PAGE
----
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Khalid Rahman's Love movie review: A twisted tale of everything but the feeling


A househusband finds himself in the middle of a marital conflict which results in domestic abuse. The toxic marriage brings out the true faces of the couple.

Khalid Rahman's Love movie review: A twisted tale of everything but the feeling

Love is complex and Tom Chacko-Rajisha Vijayan portray it beautifully

Last Updated: 12.00 AM, Mar 25, 2021



Khalid Rahman sure fools audiences with his movie's title Love, because the film couldn't be far from the subject. The core of Love is domestic abuse and chaos in marital life.

Love is a twisted and dark tale which breeds on insecurity. It addresses a man's insecurity that stems from something has inconsequential as his wife interacting with another man. The film also delves into the wife's insecurity which has much to do with her cheating husband.

As it happens, these insecurities lead to domestic violence. Director Khalid Rahman has smartly conveyed the concept into a song sequence which people might miss. Through the sensual song, Rahman puts forth an idea about how domestic violence can sometimes casually creep into a relationship. The song shows how earlier on in the couple's life, even smaller forms of violence led to intimate moments. Through the song, he also conveys the idea that violence is commonplace and natural in this (rather toxic) relationship.

Love is not your usual feel-good film
Love is not your usual feel-good film

The film constantly reminds us how important it is to communicate and sometimes just listen without any judgement.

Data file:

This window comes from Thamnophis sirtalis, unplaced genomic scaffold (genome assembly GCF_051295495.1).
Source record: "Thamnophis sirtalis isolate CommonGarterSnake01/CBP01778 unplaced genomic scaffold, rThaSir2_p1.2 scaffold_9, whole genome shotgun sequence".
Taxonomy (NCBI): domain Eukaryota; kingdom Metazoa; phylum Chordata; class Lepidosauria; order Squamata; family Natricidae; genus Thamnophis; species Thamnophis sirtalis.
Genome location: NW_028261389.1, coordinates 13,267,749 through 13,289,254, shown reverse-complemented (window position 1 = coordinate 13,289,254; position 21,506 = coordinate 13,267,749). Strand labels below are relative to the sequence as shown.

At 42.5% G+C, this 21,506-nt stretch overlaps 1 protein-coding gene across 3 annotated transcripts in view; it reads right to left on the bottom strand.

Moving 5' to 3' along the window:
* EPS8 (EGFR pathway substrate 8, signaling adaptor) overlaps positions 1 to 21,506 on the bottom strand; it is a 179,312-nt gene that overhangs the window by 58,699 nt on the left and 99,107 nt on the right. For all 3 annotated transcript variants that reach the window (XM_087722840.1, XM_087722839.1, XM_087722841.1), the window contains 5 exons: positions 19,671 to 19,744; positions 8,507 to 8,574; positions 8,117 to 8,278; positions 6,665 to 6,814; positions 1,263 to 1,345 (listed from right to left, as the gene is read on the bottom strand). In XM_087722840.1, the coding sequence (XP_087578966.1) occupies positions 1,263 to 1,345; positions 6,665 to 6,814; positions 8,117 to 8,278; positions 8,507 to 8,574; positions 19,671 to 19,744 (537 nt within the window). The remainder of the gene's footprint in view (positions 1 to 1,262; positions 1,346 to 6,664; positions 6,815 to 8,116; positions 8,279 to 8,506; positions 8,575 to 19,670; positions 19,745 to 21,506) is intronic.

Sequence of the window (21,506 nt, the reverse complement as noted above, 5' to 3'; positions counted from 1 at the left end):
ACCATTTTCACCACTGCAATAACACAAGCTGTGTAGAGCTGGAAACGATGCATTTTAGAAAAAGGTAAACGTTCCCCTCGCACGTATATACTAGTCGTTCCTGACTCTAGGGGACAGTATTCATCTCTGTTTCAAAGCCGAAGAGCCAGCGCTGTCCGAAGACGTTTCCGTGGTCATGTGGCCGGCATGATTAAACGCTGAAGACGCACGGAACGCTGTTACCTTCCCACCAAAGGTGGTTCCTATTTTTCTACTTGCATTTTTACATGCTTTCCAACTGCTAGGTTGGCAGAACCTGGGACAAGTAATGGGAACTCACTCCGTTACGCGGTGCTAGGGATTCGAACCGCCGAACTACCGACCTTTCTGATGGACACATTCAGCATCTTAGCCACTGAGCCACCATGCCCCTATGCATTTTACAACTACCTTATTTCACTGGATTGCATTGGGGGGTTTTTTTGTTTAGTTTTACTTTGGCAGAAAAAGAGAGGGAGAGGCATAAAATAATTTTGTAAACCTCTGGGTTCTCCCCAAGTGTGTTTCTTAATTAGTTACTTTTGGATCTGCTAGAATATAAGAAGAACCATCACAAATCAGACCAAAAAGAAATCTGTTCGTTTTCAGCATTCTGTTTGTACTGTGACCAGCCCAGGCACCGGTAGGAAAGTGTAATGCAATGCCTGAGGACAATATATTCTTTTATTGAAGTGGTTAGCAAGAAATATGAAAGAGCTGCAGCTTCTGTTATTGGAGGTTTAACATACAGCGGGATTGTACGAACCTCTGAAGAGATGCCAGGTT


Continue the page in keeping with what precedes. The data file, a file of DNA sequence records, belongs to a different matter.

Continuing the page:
Love revolves around the male protagonists' psyche, and Shine Tom Chacko gets under the skin of his character- of a compulsive, abusive and cheating husband. In fact, Chacko's temperamental character coupled with determined camera angles keep you at the edge-of-your-seat throughout the film. Every single time the doorbell rings, you get as anxious as Anoop, wondering what else is in store for him.

Gokulan and Sudhi Koppa, who play Chacko's allies in the film, slip into their characters with complete immersion and bring a little more depth to the story. Together, Gokulan, Koppa and Chacko's characters are sure to invoke strong emotions among viewers.

Rajisha Vijayan might have a smaller role compared to either of the male protagonists, but she is easily the star of the film. Her actions, even in the limited time frame, will force you to take notice of her.


Director Khalid Rahman has smartly played interpreted the concept of life. While at the beginning of the film he tells his audiences that a couple is expecting a baby, by the end of it, you are but left to wonder if their relationship would even survive.

Throughout the film, he reminds you about how important it is to end a toxic relationship (you can guess by the scar on Vijayan's face) before it's too late.

Love is not a feel-good film. It addresses a deep and dark psyche, and encourages a discussion on a topic that's often ignored - domestic violence.


Even though the film will change your definition of love altogether, it is definitely a recommended watch.

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